Boost for effected patients as HEMGENIX receives green light from European Commission
CSL has revealed that the European Commission (EC) has granted conditional marketing authorisation for HEMGENIX.
It is a treatment for severe and moderately severe haemophilia B (congenital Factor IX deficiency) in adults who have not had a history of Factor IX inhibitors. It also becomes the first approved gene therapy for haemophilia B in the EU and European Economic Area.
During the ongoing clinical trial, HEMGENIX – also known as etranacogene dezaparvovec – successfully reduced the rate of annual bleeds with a single infusion by delivering a functional gene that acts as a blueprint for coagulation Factor IX, a protein important for blood clotting.
The EC’s decision follows a positive opinion from the European Medicines Agency’s (EMA’s) Committee for Medicinal Products for Human Use (CHMP) last year, which was based on findings emerging from the pivotal HOPE-B trial – the largest gene therapy trial in haemophilia B to date.
Professor Wolfgang Miesbach, head of coagulation disorders at the Comprehensive Care Center, University Hospital of Frankfurt, was upbeat about the approval: “This approval marks an important step forward in the treatment of haemophilia B, which could be transformative for people who are debilitated by bleeds into their muscles, joints and internal organs, alleviating the burden of lifelong intravenous infusions of Factor IX products.”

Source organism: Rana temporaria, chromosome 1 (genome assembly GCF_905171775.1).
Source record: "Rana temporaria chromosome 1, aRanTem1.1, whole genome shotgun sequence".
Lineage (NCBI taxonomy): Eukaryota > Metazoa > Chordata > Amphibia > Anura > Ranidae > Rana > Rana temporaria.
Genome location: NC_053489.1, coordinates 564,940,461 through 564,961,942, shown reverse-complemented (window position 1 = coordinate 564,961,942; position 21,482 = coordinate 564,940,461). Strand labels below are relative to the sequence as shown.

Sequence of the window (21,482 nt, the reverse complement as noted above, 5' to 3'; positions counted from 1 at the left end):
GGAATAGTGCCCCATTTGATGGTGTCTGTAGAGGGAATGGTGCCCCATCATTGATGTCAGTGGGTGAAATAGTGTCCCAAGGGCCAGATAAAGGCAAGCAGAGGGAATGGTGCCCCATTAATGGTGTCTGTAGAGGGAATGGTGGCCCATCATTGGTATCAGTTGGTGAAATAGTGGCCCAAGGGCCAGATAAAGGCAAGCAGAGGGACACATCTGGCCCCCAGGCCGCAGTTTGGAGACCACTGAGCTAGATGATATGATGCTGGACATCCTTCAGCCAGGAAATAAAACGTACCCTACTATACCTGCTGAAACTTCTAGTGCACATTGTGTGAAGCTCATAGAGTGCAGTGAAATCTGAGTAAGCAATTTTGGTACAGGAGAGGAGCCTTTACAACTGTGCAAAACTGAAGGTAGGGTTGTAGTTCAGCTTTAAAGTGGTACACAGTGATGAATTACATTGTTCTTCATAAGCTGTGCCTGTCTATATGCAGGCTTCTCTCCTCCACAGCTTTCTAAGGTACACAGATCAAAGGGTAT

He added: “Data from the HOPE-B study demonstrates the potential of HEMGENIX to remove the need for routine prophylaxis, by providing durable Factor IX activity, as well as improved bleeding outcomes and quality of life for people with haemophilia B.”
Dr Bill Mezzanotte, head of research and development and chief medical officer at CSL, reflected: “The approval of HEMGENIX in Europe is the essence of great science delivering a medicine that we believe can transform the treatment paradigm for both people living with haemophilia B and the healthcare professionals who treat them.”
At the moment, people living with haemophilia B require lifelong treatment of intravenous Factor IX infusions, which can have a significant impact on their quality of life and well-being.
Meanwhile, according to the CHMP, there is ‘an unmet medical need for new therapeutic approaches that might free patients from the burden of frequent infusions, or episodically at the time of a bleeding event’.
Haemophilia B is a rare, life-threatening disease. Patients with the condition are particularly vulnerable to bleeds in their joints, muscles and internal organs, leading to pain, swelling and joint damage.